Not being able to secure desired jobs in formal sector is not unusual for NU graduates, suggests a recent study
Anas Rahman, 27, a graduate from Bogra's Government Azizul Haque College, is now working as a clerk at an advertising firm in the capital. He completed his honours degree back in 2018 in political science.
After remaining unemployed for a year, Anas had come to Dhaka and started working as a delivery person for a food delivery service during the pandemic-induced lockdown. He joined the advertising firm three months ago.
“This is not what I dreamed of doing when I started my higher studies. I had applied to at least 50 jobs via job search sites and through personal connections. I could not secure a single job and then the Covid-19 pandemic started and brought all sorts of miseries along with it,” he told Dhaka Tribune.
Anas is now preparing for bank jobs.
Dissatisfied at his educational qualifications, Anas said: “Half of the jobs close the door on me once they hear that I graduated in political science.”
A significant portion of people who have graduated from colleges affiliated with National University (NU) face similar situations every year.
A recent “Tracer Study on Graduates of Tertiary-Level Colleges” by the Bangladesh Institute of Development Studies (BIDS) reports that an honours degree holder from NU has to wait around 20 months before securing a job on average, while the waiting period is 4.5 months for those who have completed their master’s degree.
As many as 2,050 students, including those who graduated in 2017 and current third- and fourth-year students, of 54 colleges in the country participated in the study.
Is the job crisis only affecting NU students?
According to experts working in various sectors, the Covid-19 pandemic has forced many experienced professionals into unemployment and the lack of job openings for fresh graduates is at an all-time low.
While the pandemic situation is exceptional, not being able to secure their desired jobs in the formal sector seems commonplace for NU students, or at least that is what the study suggests. A similar 2016-18 study had also reached the same conclusion.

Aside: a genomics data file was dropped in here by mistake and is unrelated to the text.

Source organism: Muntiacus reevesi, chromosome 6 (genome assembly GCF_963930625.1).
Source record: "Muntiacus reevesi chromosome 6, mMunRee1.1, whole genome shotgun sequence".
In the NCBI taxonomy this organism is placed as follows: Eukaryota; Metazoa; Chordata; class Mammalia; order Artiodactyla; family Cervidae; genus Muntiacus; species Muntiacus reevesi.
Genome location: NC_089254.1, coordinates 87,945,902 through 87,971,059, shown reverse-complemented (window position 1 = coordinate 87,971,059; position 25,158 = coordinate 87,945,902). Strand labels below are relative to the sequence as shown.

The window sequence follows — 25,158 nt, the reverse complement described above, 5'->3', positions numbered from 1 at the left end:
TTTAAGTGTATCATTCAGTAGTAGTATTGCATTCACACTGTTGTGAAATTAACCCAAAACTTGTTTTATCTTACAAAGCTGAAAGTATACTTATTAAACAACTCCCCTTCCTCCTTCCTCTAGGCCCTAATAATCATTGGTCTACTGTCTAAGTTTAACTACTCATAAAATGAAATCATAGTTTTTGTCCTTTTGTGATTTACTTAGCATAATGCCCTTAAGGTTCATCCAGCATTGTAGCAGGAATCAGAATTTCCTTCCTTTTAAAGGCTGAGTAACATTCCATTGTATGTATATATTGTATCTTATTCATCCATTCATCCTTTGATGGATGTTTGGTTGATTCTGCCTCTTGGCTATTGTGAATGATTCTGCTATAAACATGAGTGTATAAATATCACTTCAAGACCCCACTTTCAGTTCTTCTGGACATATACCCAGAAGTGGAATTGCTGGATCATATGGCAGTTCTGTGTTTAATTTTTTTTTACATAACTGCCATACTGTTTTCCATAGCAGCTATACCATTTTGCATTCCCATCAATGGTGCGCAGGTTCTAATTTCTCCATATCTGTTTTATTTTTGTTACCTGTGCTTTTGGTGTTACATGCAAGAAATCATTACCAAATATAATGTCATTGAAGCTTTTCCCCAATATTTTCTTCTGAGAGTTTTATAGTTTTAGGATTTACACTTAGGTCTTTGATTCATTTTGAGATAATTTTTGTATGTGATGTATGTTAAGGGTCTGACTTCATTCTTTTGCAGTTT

IK Selim Ullah Khondaker, principal of Dhaka College, one of the seven affiliate colleges of Dhaka University, attributed such a grim scenario to NU students passing exams by only reading guide books and notes instead of studying the required textbooks.
“Students’ failure rate in final-year semester finals has increased recently as they are unable to properly write answers to questions prepared by Dhaka University teachers,” he noted.
“They are staging protests to let them pass, but by observing their situation we sense that they are not guided properly to meet the demands of our job market,” he added.
The Dhaka College principal also said that the government plans to thoroughly change the academic system of the colleges and introduce advanced technical education in the syllabuses.
Meanwhile, questioning the accuracy of the study, NU Vice Chancellor Prof Md Mashiur Rahman termed the study partials and motivated.
“Are NU students the only ones that struggle to get jobs? Did the study mention how long it takes for a public or private university student to bag a job? They reviewed those who graduated five years ago, how does it explain the current situation?” he questioned.
On top of complaining about the unemployment issue, BIDS should have also analyzed how much money the government spends on an NU student.
“This type of incomplete report destroys the morale of our students,” he remarked.
Contribution in the informal sector
The BIDS study found that 21% of NU graduates are salaried employees, while 66% of them are unemployed, 1.5% are self-employed, 7% are involved in full-time/part-time studies and 5% of NU graduates do not belong to the labour force.
NU VC Prof Rahman said that this kind of study does mention the contribution these students make to the informal sector.
However, that cannot be considered a success for NU students, argued Brac Institute of Governance and Development (BIGD) Executive Director Imran Matin.
The students would not have wasted so many years of their lives pursuing higher education if they wanted to end up working in the informal sector, he argued.
Dated curriculum and a lack of necessary skills to meet the requirements of the job market are preventing NU graduates from entering the workforce, Imran said.
Some 70% of the respondents of the BIDS study also said that the need for a certificate to find a good job is one the reasons they got admitted to their respective colleges.
Stating that the subjects the NU students are taught are not in much demand, Imran said: “We should focus more on vocational courses such as IT or language skills instead of traditional theoretical subjects. A structured apprenticeship program may be adopted as well to produce a skilled workforce.”